Harrogate's top arts charity: Roadmap delay will impact on our events such as Theakston Old Peculier Crime Writing Festival
Prime Minister Boris Johnson's announcement earlier this week of a four-week delay to the roadmap out of lockdown has proven a setback for Harrogate International Festivals.
With a reliance on turnout to cover costs, culture has been, perhaps, the single sector hit hardest of all during the pandemic since February 2020 as social distancing has a drastic impact on possible attendance, making it almost impossible to break even - despite the Government’s support for the arts, albeit patchy, through its furloughing scheme and the Cultural Recovery Fund.
So Monday's news that the remaining Covid restrictions would remain in place until at least July 19 was not welcome for Harrogate's most important arts charity - Harrogate International Festivals.
The Theakston Old Peculier Crime Writing Festival will be proceeding from July 22-25 this year but it will now be in a revised format to create a safe event.
Oddsocks Productions’ outdoor version of Shakespeare’s The Comedy of Errors held in the grounds of RHS Harlow Carr scheduled for July 6-7 is also still able to proceed with social distancing in place.
But the sad news is that Harrogate International Festivals’ summer music programme will be decimated for what will be a second year running.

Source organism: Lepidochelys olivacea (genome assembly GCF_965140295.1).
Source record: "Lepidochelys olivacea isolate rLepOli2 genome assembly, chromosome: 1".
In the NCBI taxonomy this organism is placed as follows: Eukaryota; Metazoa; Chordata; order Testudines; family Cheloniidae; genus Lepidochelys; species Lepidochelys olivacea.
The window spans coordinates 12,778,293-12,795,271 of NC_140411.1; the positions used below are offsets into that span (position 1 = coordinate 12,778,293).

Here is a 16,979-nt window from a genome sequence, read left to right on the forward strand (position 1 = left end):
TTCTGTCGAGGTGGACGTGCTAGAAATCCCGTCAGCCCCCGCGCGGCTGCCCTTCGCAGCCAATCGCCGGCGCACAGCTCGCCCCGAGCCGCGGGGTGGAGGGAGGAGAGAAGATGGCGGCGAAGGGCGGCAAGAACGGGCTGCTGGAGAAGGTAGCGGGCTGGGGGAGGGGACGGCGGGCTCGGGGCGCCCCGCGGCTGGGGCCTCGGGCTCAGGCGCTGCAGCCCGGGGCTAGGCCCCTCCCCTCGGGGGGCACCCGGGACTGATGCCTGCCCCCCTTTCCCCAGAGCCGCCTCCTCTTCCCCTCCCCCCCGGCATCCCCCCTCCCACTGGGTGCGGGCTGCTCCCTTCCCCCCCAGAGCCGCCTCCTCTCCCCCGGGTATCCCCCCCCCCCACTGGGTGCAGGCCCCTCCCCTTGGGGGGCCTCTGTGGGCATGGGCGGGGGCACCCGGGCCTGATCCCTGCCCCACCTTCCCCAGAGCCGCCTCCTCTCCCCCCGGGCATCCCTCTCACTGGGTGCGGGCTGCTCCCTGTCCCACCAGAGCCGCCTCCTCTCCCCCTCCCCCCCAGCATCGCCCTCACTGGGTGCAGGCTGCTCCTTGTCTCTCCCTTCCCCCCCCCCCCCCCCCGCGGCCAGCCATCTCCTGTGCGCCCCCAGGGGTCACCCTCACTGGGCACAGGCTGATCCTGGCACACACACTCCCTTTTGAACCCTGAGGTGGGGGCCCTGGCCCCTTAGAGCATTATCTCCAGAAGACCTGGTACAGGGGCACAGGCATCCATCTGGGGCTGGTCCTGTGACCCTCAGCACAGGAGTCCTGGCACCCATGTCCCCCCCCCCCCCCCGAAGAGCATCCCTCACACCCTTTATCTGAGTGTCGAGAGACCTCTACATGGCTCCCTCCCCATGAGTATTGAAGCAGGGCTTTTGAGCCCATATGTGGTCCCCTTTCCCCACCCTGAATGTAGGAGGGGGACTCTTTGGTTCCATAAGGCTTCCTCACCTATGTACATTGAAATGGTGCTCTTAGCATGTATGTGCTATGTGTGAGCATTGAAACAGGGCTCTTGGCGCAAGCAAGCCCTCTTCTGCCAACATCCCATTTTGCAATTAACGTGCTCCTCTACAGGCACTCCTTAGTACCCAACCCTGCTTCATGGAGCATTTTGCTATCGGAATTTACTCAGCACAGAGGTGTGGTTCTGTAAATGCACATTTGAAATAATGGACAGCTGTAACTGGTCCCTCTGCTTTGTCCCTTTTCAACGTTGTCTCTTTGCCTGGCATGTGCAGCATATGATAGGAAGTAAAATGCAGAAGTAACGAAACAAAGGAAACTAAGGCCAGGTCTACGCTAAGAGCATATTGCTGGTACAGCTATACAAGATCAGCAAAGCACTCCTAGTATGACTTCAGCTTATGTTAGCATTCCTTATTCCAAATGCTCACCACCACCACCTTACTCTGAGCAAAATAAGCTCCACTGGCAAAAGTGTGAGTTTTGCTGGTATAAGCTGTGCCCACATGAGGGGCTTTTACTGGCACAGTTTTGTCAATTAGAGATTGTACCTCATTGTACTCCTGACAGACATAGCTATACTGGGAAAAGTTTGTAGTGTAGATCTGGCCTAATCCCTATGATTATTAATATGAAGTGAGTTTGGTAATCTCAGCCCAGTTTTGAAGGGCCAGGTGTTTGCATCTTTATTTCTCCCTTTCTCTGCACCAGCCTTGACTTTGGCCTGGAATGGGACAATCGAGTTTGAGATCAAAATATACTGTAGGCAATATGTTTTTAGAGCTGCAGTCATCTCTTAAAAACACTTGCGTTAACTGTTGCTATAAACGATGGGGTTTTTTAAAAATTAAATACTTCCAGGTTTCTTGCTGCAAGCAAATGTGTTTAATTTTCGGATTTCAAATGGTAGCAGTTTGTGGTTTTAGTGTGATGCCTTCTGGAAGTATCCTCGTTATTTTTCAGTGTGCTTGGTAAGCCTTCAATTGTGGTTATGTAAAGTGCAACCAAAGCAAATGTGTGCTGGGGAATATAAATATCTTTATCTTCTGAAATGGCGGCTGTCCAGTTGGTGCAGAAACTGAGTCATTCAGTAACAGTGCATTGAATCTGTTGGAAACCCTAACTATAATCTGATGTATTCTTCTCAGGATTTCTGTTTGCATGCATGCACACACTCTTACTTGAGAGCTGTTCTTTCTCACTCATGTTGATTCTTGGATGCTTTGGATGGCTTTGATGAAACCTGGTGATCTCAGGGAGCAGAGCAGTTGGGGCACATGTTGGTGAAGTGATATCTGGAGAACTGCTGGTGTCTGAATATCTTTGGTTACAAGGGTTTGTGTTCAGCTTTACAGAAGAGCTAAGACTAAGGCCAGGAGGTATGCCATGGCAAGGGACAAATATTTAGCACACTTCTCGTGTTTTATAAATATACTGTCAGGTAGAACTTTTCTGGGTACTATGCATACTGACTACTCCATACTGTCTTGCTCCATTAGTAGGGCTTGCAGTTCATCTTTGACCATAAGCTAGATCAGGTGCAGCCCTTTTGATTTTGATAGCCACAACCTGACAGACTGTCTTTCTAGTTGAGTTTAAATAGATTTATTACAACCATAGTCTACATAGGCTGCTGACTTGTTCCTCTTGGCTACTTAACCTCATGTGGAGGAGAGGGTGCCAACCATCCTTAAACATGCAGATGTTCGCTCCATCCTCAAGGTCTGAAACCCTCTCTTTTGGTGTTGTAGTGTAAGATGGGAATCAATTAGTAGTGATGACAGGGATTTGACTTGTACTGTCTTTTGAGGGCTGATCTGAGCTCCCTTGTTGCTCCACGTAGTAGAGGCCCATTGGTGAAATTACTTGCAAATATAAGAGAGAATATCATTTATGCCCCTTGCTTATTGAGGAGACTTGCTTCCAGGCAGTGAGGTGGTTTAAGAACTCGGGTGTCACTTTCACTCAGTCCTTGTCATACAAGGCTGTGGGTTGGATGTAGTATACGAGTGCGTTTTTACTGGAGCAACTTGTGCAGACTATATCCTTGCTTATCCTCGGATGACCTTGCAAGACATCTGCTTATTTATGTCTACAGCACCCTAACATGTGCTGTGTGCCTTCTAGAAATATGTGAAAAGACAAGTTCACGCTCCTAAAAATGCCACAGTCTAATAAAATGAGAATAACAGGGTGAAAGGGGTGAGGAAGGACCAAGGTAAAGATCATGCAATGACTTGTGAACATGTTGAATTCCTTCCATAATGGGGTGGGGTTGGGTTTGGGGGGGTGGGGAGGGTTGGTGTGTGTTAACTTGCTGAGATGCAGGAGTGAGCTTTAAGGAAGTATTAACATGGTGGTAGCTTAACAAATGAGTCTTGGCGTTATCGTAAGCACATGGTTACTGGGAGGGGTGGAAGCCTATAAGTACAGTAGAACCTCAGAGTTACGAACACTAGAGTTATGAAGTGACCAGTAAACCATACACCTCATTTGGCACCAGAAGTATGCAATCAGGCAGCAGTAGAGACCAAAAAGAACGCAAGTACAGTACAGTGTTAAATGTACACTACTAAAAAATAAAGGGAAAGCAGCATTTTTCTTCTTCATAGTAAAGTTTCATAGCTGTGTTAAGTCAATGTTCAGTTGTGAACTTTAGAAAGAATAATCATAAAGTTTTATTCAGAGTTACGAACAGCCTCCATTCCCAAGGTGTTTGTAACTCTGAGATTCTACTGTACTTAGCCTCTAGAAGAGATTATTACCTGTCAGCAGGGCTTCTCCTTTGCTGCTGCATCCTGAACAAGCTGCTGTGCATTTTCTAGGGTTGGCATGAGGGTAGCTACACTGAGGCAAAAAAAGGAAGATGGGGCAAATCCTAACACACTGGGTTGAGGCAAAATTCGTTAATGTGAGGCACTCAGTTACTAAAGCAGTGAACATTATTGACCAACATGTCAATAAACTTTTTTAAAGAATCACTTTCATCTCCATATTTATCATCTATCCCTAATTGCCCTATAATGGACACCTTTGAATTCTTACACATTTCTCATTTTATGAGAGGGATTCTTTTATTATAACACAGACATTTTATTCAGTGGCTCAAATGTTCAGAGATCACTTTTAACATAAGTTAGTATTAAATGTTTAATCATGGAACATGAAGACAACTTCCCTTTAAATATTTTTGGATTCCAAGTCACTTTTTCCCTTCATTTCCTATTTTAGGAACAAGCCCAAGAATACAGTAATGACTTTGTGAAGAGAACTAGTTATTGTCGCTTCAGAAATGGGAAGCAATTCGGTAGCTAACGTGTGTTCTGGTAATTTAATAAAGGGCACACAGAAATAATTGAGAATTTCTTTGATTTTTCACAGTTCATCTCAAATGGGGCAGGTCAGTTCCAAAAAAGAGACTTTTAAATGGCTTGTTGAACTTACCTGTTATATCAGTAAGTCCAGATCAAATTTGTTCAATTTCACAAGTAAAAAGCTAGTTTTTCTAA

Roadmap delay: What Harrogate International Festivals chief executive Sharon Canavar says
Sharon Canavar said: "For Harrogate International Festivals the last 15 months have been a period of unknowns.
"The arts and some events continue to be held back in this last stage of lockdown despite being closed for over 15 months.
"Events of all sizes, large and small have put in the required and necessary measures to create a safe event including our delivery of the Theakston Old Peculier Crime Writing Festival from the 22nd July.
"Often this means a significant reduction in the number of people in attendance reducing income whilst investing in additional safety infrastructure which further increases costs.
"As a seasonal organisation we have adapted significantly but the constant unknowns towards the June 21 and now the 19 July 19 means we can’t just open the doors again and everything will go back to normal and nor we can play catch up.
"There is no insurance, our delivery and planning periods continue to be concertinaed up into an ever smaller planning cycle but we are determined to deliver a high quality, safe and ultimately very special series of events in Harrogate in the coming weeks."
Roadmap delay: The overall picture on events and the arts in England
The Government may be pressing ahead with its coronavirus pilot events as planned, including some Euro 2020 games, Wimbledon and arts and music performances where attendance levels will be near normal as along as attendees show proof of vaccination or a recent negative test.
Two trial events held in Liverpool in May to test Covid transmission did not cause any detectable spread of the virus, the city's health chief claimed.
But, to put that in context, for arts and events as a whole, only 15 pilot events are being held in total this summer.
In addition, the arts and events industry has been calling on the Government since last year to introduce back cancellation insurance, as happens on the Continent.
That would allow organisers to go ahead with their plans without suffering financial losses if they were forced to cancel their events due to a new spike in Covid cases.
So far, their pleas have been ignored.
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